While debating about the rights and ownership of the things around us, regardless of your country of origin, we tend to forget that most of the things we have are not due to our personal effort. Claiming that certain people deserve more than others is something that we need to question.

Most of the things we have — as individuals and as a collective — we have because we inherited them from our ancestors. Our entire present world, for better or worse, is inherited from past generations; everything we have, including our lives, is because of them. For many generations, they mated, worked, explored, learned, and did many other things, in order to make the kind of life we have now possible.

Think about it: the first species of the genus Homo appeared about 2.5 million years ago, and the first Homo sapiens (Latin: "wise person") appeared about 200,000 years ago. During the last 2,000 years, and before the advent of birth control, the average length of a generation remained close to 30 years each. Using 30 years per generation, Homo appeared 83,000 generations ago, and Homo sapiens appeared 6,700 generations ago. All those generations — and who knows how many other generations of bacteria, insects, fishes, amphibians, mammals, and other transformations before that — allowed you to live.

Now you are alive. What are you going to do with that life? Are you going to go into war against other people, believing that your God is better than their God? Are you going to die, so that someone else can make money on foreign oil, comfortably sitting in his chair and drinking whisky, while you roll in and eat the dusty of some desert world?

We know that we equally inherited our lives and troubles, but access to knowledge, wealth, and power is not equally distributed. That is a serious problem, as I have written earlier. Concentrating control in one single point of failure can lead to the collapse of the system. [^] [^^]

Discussions about redistributing wealth usually lead to the most common claim against ideas like Unconditional Basic Income: “It is wrong to give something for nothing.” Now, if we genuinely believe that nobody should receive something for nothing, as the British professor Guy Standing said, “Then you should be against all forms of inheritance.” in order to avoid hypocrisy, we should be consistent.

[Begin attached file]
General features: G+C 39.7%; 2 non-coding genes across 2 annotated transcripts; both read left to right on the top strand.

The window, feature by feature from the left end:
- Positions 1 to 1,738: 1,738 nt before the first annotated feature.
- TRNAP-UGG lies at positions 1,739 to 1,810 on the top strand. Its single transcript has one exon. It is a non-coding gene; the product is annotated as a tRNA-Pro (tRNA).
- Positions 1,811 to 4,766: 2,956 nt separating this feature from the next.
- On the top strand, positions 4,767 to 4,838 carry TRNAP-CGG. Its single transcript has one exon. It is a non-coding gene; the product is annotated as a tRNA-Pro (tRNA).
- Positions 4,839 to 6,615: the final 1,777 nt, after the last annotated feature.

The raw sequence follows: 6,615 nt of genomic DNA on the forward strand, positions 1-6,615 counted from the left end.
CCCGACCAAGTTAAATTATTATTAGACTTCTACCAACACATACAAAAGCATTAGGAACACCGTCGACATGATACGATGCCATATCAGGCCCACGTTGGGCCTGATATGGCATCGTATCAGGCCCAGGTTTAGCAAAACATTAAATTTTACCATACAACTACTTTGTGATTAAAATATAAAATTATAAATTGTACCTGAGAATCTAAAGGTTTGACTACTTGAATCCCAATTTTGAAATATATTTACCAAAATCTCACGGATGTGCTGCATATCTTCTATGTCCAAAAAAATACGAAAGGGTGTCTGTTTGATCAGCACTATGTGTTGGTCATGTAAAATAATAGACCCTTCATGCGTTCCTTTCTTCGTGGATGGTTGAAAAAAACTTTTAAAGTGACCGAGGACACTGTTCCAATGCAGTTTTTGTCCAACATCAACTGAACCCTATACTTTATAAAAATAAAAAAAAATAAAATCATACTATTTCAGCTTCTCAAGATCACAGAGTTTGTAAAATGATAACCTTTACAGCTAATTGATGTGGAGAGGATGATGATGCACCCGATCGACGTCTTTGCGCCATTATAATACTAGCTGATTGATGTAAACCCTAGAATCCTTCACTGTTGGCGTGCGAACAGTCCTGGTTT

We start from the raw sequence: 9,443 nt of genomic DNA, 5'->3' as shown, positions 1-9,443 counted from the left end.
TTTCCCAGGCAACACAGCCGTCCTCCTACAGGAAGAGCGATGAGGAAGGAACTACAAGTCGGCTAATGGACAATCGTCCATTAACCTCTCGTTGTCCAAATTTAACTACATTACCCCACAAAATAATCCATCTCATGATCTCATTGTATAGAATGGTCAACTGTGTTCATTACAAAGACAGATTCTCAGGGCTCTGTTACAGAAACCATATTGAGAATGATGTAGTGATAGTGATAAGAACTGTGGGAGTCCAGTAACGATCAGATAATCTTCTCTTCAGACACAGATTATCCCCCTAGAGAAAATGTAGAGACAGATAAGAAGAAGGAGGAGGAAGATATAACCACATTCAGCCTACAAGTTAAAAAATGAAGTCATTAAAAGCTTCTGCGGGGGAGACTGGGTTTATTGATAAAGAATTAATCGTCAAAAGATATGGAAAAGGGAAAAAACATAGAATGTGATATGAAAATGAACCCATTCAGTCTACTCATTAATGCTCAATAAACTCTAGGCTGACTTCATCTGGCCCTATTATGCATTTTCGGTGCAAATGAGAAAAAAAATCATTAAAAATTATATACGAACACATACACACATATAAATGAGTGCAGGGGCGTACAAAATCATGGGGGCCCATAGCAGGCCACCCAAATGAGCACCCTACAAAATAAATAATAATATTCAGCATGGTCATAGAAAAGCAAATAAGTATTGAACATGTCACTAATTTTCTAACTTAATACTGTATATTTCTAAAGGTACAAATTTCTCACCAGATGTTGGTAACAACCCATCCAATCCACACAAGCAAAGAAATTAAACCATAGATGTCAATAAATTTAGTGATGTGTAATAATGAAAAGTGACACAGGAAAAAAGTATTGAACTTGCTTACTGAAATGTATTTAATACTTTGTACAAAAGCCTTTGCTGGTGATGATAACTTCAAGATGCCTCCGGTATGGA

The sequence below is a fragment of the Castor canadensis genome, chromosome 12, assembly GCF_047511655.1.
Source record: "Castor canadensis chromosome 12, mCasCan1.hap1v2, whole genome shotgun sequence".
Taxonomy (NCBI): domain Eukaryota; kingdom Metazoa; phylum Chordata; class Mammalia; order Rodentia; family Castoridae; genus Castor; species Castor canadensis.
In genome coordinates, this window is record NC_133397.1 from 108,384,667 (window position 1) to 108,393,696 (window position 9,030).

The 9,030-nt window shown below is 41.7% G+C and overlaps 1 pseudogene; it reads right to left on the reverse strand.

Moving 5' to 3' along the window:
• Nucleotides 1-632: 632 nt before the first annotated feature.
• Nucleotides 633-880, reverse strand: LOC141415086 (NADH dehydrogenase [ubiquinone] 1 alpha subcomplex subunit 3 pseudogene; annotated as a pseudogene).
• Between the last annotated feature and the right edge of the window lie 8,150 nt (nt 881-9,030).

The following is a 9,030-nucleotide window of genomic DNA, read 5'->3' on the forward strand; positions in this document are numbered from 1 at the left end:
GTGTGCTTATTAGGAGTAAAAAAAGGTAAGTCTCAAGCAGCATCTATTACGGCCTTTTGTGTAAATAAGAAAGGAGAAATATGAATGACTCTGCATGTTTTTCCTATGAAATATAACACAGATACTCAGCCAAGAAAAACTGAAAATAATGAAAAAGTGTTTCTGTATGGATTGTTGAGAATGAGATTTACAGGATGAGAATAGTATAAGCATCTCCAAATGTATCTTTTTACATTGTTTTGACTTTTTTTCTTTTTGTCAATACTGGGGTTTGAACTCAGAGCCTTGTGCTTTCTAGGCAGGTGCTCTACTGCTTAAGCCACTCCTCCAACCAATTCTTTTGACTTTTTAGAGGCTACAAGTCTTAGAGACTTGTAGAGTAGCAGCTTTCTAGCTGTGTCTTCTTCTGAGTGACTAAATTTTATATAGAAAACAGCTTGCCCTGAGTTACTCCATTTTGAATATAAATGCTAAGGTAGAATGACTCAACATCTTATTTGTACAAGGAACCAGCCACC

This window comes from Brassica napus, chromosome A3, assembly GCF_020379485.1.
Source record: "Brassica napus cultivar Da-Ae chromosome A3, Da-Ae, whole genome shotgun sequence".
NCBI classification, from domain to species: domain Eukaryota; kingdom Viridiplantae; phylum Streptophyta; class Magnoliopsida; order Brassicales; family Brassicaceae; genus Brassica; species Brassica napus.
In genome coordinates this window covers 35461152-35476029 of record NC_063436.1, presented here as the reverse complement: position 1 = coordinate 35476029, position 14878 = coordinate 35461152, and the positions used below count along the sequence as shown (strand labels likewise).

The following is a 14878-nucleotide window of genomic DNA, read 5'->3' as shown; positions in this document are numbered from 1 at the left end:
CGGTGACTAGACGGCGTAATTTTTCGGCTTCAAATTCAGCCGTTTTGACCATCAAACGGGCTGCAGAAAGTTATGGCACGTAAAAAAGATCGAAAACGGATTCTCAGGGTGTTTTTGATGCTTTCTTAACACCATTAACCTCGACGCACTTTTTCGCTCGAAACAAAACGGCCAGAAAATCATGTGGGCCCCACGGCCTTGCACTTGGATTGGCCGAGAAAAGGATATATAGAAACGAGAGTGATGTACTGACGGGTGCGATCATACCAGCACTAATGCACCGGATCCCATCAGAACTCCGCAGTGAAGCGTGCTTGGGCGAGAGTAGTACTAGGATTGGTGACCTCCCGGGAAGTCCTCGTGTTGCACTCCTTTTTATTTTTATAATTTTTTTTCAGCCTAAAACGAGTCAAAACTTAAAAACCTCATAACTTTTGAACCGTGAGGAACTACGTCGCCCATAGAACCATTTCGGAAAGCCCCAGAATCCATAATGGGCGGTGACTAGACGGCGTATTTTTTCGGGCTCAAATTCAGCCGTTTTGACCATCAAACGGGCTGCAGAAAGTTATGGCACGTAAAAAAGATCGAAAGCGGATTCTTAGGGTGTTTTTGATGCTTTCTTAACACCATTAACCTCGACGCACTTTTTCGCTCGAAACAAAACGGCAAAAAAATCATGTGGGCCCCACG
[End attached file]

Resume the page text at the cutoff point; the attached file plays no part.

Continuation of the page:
The point is that the reason for our income and current state of welfare is more due to the effort of past generations than any effort of our own. If our ancestors had not contributed with their efforts, knowledge, ideas, infrastructure, roads, buildings, etc., you and I would probably still be bashing one rock against another.

Therefore, distributing wealth, especially wealth made by fully-automated machines, would be similar to giving a social dividend on the investments of our ancestors, and as we do not know whose particular ancestors did the most, it would be fair to distribute equally to meet the basic needs of everyone. You do not have to believe my words, as this is more or less what Thomas Paine — an English-American political activist, philosopher, and political theorist — said more than 200 years ago. Thomas Paine the author of “Common Sense” a pamphlet that inspired people in the Thirteen Colonies to declare and fight for independence from Great Britain in the summer of 1776. *1

The problem of an unfair advantage in economic inequality in present society is mainly created by unfair subsidies of wealth inheritance in the first place. Lets’ be honest: land and property inheritance, along with birthrights, are ancient royalty concepts, reinstated to give preference to one group of people over another and give them advantages from birth. Those who were born with more money have a much bigger advantage than those who started with zero. In ancient times, this was the way to save bloodlines and secure power, the royal throne, and selfish-gene survival.

But, that idea is created under a false pretense: if their genes were good, and if those newborns were equally capable to their parents, they would find their own way to succeed, and they would have survived or maintained power on their own.

Think about this: the federal estate tax exemption in the US—that's the amount an individual can leave to heirs without having to pay a federal estate tax—was $5.43 million in 2015. On top of this, shares in a private company are subject to an Inheritance Tax, but there is a very valuable relief, known as the business property relief. If business property relief applies, then the shares can be transferred at death or during a person’s lifetime free of Inheritance Tax.*2

Imagine what kind of head start you would have, if you had that kind of money at the beginning, and no taxes were taken out of it.

Just from the education point of view, that is a lot, and it would buy you a top education. If you had even basic understanding about investments, you would probably not run the rat race — chasing ways to earn money and pay your monthly mortgage installments all your life.

Unfortunately, even for wealthy families, there are exceptions and cases where fortunes did not do them any good. *3

There are many ideas on how to deal with wealth inheritance and wealth distribution, none of which are mine. Some of them are more radical than others, and many of them were conceived a long time ago.

For every one of those ideas, it seems that the largest fears the intelligentsia has are connected with the idea of civilization becoming dormant, and most of those fears are wrong. People are not driven only by the fear of survival. As the famous American psychologist Abraham Maslow once explained, with the so-called “Maslow's hierarchy of needs,” there are many other things that drive humans to work, even once the basic needs of survival are satisfied. *4

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